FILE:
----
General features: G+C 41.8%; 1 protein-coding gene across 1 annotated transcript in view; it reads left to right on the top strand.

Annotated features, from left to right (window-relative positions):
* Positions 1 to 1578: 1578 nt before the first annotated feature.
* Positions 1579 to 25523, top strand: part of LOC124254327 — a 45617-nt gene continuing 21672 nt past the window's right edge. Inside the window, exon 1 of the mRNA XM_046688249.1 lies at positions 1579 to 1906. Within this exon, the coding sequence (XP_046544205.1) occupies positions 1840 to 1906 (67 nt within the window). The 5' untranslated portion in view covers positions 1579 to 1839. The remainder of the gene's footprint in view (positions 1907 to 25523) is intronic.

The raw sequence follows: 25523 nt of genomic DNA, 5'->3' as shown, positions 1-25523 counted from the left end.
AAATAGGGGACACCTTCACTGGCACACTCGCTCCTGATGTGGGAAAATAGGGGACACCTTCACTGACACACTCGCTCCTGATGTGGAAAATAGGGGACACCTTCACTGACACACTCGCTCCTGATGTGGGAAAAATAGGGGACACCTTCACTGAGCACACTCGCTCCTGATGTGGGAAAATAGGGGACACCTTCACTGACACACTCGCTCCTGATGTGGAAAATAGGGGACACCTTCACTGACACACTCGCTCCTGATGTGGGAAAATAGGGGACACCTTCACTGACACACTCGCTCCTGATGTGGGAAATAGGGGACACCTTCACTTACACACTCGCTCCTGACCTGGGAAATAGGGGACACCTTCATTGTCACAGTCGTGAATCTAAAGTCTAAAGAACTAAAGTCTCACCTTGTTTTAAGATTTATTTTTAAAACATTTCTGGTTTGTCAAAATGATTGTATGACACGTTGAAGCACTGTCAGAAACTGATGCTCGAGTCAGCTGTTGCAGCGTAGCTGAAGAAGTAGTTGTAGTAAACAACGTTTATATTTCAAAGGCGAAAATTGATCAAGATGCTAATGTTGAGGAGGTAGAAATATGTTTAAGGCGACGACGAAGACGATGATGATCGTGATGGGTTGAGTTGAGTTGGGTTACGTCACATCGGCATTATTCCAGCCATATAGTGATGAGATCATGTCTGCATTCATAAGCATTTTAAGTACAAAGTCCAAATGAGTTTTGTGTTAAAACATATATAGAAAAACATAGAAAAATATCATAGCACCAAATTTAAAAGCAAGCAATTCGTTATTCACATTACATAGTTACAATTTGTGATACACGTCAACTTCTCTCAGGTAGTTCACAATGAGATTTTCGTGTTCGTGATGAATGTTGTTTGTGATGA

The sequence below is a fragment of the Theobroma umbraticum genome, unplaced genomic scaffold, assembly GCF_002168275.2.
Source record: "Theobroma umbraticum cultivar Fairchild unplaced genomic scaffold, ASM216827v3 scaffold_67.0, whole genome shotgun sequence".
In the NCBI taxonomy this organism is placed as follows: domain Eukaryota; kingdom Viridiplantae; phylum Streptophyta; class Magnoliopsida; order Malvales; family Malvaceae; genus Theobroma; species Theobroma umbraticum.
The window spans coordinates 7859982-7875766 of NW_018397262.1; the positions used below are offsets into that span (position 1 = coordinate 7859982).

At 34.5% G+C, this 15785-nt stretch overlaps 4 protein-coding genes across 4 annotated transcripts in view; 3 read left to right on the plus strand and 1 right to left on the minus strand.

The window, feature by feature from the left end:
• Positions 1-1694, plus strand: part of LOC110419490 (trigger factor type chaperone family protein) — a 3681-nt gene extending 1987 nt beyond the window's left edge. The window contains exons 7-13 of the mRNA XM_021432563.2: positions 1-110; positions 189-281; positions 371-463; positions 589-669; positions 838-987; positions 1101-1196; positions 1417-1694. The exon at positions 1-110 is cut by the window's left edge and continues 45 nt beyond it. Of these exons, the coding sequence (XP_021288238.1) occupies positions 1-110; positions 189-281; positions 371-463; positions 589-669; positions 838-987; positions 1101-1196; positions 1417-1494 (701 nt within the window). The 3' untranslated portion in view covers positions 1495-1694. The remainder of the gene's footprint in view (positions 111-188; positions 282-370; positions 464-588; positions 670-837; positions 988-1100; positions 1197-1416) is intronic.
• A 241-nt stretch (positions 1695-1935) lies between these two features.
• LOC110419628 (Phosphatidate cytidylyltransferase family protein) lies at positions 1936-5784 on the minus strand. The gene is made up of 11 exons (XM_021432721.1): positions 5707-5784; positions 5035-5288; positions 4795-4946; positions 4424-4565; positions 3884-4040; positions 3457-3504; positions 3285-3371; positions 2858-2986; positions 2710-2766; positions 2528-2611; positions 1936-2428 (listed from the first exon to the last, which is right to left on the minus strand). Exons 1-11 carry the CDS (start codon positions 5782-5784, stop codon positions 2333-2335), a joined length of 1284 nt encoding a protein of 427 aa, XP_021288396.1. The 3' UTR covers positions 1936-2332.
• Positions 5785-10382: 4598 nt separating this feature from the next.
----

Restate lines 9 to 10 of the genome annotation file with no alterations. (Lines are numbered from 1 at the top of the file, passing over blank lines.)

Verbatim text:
In the NCBI taxonomy this organism is placed as follows: domain Eukaryota; kingdom Viridiplantae; phylum Streptophyta; class Magnoliopsida; order Malvales; family Malvaceae; genus Theobroma; species Theobroma umbraticum.
The window spans coordinates 7859982-7875766 of NW_018397262.1; the positions used below are offsets into that span (position 1 = coordinate 7859982).